Difficult Conversations with Employees and Assumptions | LEAP Podcast

by | Jun 27, 2022 | Podcast

In my series ‘Difficult Conversations With Employees,’ I focus on different aspects of navigating tough times with employees. From making sure that they feel heard, down to assuming some of the responsibility of the conflict yourself.   
This video focuses on a huge part of conflict called ‘assumptions’. An assumption is when you go into something like a conversation thinking that you know something without concrete evidence or proof. For example, if you automatically think that an employee flopped a presentation because they ‘just don’t care about the company’ then you’re making an assumption.   
My advice about assumptions? Leave it at the door. Assumptions have absolutely no place in a difficult conversation with an employee.   
Adopt what I like to call a ‘beginner’s mind’. That is a good way to get questions answered about the things that you don’t know. When speaking to an employee, let them offer you their reasoning and explanations without interjecting your assumption. If you ask them to help you understand the conflict then that is much different than assuming that you know.   
If you choose to be accusatory or assume something, the only thing you’ll accomplish is a defensive employee. That won’t lead to a resolution of the issue at hand.   
Learn through your employee’s eyes. There may be something that you overlooked.   

Show Transcript

In this video, I’m going to talk more about how to have difficult conversations with your employees. And it’s going to focus on your assumptions.

Hi, everybody. I’m A.J. Grossman, divorce lawyer, and owner of Leap Frog Divorce. So assumptions are huge. And we all assume things, especially when we go into difficult conversations with our employees. We assume that maybe they didn’t read enough, we assume maybe they didn’t research enough, we assume maybe they didn’t care enough about what it was they were supposed to do. We assume that they don’t, they don’t care about the company, or they don’t care about their department.

Here’s my tip, check your assumptions at the door and leave them out of the conversation. And the best way to do that is to adopt what I would call a beginner’s mind. Think that you know nothing. And this is a conversation to get your questions answered. And to find out more information about what you don’t know.

Okay, so you could start by saying something like, and we’ll assume that Suzanne, Suzanne is the hypothetical employee. You could say, Suzanne, thank you so much for taking the time to meet with me today. I know you’re really busy. So I appreciate you giving me some of your time to talk about this conflict that we seem to be having between the two of us. And I want to start by hearing more about your perspective on this conflict. And I also want to make sure that I’m not assuming anything that’s not true. And so I want you to really help me understand what happened, maybe some of the challenges that you had maybe some of the roadblocks that you ran into, you know, what was your intention going into this project and help me understand where things went awry.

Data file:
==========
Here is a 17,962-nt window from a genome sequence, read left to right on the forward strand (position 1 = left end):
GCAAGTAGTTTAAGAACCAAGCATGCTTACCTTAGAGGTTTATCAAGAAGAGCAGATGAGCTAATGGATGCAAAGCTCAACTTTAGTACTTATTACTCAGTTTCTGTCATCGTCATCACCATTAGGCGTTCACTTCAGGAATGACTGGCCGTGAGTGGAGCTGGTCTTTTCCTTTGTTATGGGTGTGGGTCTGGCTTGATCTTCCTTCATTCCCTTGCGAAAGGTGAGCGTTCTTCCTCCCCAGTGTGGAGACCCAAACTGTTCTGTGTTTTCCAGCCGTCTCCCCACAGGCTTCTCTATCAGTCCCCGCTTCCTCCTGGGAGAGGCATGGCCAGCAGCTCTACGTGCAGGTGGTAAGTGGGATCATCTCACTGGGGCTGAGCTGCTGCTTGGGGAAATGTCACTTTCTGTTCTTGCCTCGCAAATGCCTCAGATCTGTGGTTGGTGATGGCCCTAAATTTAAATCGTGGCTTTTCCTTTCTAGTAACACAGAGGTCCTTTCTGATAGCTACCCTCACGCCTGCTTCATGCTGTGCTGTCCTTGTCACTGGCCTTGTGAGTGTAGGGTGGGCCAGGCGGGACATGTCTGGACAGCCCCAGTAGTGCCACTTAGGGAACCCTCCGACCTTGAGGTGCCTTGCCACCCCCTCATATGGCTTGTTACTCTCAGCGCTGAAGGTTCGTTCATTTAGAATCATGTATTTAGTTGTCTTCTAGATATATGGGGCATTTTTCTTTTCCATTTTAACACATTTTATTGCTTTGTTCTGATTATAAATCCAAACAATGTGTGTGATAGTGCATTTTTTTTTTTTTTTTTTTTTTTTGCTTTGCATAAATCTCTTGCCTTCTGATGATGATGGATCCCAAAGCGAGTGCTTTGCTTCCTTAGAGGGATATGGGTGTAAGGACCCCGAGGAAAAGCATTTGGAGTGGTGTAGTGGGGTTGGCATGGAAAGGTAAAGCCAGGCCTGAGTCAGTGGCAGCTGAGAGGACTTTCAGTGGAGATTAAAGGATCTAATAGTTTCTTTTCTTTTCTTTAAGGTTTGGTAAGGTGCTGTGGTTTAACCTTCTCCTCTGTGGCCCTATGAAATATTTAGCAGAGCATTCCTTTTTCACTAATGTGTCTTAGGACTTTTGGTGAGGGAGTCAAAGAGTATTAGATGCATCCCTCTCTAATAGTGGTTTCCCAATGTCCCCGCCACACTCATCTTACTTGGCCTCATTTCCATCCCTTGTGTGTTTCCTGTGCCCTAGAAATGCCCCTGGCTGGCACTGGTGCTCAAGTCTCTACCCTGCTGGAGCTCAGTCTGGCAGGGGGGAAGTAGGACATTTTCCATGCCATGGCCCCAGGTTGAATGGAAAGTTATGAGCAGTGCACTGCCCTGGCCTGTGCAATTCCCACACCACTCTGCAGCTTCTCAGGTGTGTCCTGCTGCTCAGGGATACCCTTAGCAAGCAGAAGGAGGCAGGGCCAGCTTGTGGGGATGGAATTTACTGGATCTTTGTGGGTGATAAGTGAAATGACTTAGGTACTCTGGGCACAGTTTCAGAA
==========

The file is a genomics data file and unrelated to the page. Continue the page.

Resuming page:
So that is very different from coming into that conversation and saying something like, Suzanne, it really seems to me that you weren’t interested in doing a good job on this project. You know, you’re coming in with an assumption, you’re assigning Suzanne judgment, and you’re immediately placing blame. All that’s going to do for your employee is put them on the defensive and probably cause her to clam up and not be open with you.

And so even though in your gut, you may, that may be the approach you want to take, I’m really going to encourage you and suggest that you take a softer approach, more of a learning conversation. You’re here to learn more about her perspective, and what happened from her viewpoint through her eyes.

I hope you found this video valuable if you did, please consider liking and subscribing. I’m releasing new videos all the time. And if you have any questions about this tip today, please feel free to reach out.

Thank you so much. Have a wonderful day and be well.

Arthur J. Grossman J.D., LL.M., Esq

Arthur J. Grossman J.D., LL.M., Esq

AJ Grossman graduated at the top of his Florida law school class, has been trained in Collaborative Divorce, has a Master of Laws degree in Dispute Resolution, and is a Barrister member of the invite-only Central Florida Family Law Inn of Court. His aggressive advocacy on behalf of his clients provides hope and reassurance throughout challenging divorces.


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